“Another song with Greg—and with the brilliant Julia Michaels, too. She's an emo like me. We're two girls that have been falling in love and getting our hearts broken forever and just love to write about it. She's such a professional, and knows that real feelings and real universal things should not be compromised by trying to write a good pop song. This song was charged up by Greg, who came up with the drums and guitar parts, which eventually became a bit MGMT-inspired on Greg's part. And Big Sean's verse works really well.”

    “Higher Than Heaven”
    “No other title could've been better to use for the album to describe what's going on here—which is just high-as-a-kite feelings of love and infatuation and you're not coming back down anytime soon. I really like this song because it's bloody high to sing but it just feels so sensual and so passionate.”

    “Let It Die”
    “Here, I had this idea of somebody unable to feel strong enough to leave a relationship. I love the idea of preaching to them—really preaching—to let it die, to just finish it. It's going to be shit for a while, but you've got to cut it off.”

    “Waiting for It”
    “It's just a song about sex. There's not really much else to it. I was giggling in the booth as it's not really my thing to be singing, 'Everybody talking 'cause we started something/We can fuck the world away.' It's that escape of something being so sexually electric and powerful. It's definitely more R&B-inspired. My first concert was Craig David, my most worn-out CD was by Lauryn Hill, then it was Alicia Keys, then it was Destiny's Child. And so there was something about this song that I just loved to sing.”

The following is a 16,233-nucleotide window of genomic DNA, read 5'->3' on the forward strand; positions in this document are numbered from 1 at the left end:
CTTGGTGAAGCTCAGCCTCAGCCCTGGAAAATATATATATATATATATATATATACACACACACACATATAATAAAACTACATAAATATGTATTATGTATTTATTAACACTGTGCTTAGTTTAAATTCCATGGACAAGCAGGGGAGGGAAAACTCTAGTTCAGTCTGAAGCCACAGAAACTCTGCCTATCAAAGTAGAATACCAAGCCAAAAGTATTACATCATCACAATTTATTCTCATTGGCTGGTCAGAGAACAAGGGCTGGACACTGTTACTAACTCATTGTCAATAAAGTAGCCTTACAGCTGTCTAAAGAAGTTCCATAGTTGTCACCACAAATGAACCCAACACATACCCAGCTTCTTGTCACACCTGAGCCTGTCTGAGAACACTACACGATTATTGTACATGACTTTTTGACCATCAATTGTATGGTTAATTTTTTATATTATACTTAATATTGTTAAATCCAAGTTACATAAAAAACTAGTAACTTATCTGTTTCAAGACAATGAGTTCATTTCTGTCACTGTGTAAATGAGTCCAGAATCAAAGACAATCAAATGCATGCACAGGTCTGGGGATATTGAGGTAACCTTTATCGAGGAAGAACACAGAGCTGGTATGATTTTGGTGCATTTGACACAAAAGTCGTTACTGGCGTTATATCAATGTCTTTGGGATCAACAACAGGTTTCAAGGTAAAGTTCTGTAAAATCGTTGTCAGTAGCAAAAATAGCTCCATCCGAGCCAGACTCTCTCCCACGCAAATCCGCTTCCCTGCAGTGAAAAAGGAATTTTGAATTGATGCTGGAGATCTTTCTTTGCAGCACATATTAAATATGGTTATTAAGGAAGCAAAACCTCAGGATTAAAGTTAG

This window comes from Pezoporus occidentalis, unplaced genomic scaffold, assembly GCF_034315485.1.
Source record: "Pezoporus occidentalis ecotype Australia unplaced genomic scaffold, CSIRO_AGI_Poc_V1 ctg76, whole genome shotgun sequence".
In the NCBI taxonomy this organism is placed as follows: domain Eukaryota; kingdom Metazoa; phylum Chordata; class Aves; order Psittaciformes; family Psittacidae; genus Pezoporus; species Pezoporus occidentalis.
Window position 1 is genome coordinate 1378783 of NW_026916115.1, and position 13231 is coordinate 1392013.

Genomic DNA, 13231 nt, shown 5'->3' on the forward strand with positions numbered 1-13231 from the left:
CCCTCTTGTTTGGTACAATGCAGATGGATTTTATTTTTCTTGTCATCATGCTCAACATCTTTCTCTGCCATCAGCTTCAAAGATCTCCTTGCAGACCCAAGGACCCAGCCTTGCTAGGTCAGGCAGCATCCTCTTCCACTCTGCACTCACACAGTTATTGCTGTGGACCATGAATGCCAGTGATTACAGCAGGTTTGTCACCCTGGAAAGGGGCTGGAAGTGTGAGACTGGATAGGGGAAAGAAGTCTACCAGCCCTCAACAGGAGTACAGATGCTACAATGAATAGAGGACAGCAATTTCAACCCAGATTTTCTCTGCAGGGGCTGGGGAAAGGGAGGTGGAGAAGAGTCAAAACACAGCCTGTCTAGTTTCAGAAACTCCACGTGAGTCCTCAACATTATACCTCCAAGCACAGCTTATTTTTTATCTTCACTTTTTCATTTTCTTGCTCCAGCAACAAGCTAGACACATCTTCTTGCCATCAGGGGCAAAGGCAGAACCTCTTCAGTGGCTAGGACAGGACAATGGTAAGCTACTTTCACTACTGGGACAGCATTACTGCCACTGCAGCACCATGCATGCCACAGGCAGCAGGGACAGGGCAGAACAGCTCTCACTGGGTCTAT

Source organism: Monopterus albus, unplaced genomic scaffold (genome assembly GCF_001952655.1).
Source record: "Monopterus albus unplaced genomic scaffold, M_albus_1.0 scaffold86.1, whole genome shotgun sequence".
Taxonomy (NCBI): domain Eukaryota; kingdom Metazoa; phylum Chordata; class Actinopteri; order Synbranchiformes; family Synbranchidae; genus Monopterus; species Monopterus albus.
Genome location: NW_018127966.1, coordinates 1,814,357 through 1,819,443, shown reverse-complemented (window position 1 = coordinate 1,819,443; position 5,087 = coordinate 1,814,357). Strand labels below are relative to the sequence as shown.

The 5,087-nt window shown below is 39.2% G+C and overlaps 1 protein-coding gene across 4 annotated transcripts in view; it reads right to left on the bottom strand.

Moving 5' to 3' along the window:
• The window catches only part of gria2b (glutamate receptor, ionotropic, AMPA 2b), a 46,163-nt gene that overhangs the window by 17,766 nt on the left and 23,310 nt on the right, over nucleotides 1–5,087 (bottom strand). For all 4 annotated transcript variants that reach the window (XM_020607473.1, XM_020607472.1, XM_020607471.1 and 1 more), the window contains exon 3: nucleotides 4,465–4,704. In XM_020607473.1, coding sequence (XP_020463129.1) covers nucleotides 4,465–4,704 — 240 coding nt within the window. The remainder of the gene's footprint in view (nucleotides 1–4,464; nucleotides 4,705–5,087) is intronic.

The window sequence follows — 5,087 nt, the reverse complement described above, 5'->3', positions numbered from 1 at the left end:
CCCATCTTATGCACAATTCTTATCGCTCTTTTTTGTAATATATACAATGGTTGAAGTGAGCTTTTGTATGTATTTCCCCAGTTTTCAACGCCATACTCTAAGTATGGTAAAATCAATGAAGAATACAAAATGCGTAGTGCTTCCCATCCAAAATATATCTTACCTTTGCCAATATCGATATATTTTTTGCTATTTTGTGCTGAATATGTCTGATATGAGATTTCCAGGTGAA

“Just for You”
    “Greg, Julia, and I wrote 'Easy Lover' on our first day and this on our second. Lyrically it felt a little indulgent—I mean, 'It took somebody else to make me realize how much my heart only beats for you.' God!—but it was Drake-inspired. Julia and I were both mad on Drake at the time, and we just thought we could hear Drake singing it. The vocal melodies are also quite unusual here, because with Greg, I know that he'll take my voice and sample it and put it all over the place. So these melodies come from me knowing I can be really free and experimental.”

    “How Long”
    “It was very special to work with Ali Tamposi—an amazing songwriter with a beautiful and an unusual instinct for melody. This is a very challenging song to sing, which I love. It belongs in another universe where I'm singing about somebody who I think is probably missing me. Quite presumptuous. It's about returning to old habits and being stuck in a vicious cycle with someone. It feels like young love, and I miss those days. Actually, do I miss them? Maybe not.”

    “Very intentional '80s vibes here. It was so silly, the process was incredibly fun and indulgent in the best way, but once we were finished we looked at each other and all said, 'Shit, this is quite good.' There's a little gender misdirect in the lyrics, which I enjoyed writing too.”

    “Greg and I did this one at the same time as 'Love Goes On.' We were in a very big Janet Jackson phase—a lot of The Weeknd, too. That clear urgency is something I feel very good when singing with.”

    “Tastes Like You”
    “This is probably going slightly back to old Ellie, as a few fans who've heard it have said. I feel like 'Heartache still tastes like you' is a great lyric. Someone said it sounds like I sampled Nelly with the 'Oh!' but that wasn't intentional, I promise.”

    “Better Man”
    “I'm forever inspired by that clip of Cher on Oprah [in 1990] saying, 'I'm very gentle, I'm really sweet, but if you fuck with me, I'd really mop the floor with you.' That's the essence of this song. It's really important for a woman to have that, especially in this industry. You've got to feel like there is a power there, and that you have an inner strength.”

    “All By Myself” with Alok and Sigala
    “I enjoy the meaning here. I'm doing it by myself; I've been my own motivation. I didn't necessarily intend on it being a big dance record, but we were messing around in the studio and everybody loved it. I think there are a few Depeche Mode fans that aren't keen on us using the ['Enjoy the Silence'] sample, but you can't please everyone.”

    Photo by Sarah Krick
  • source : Apple Music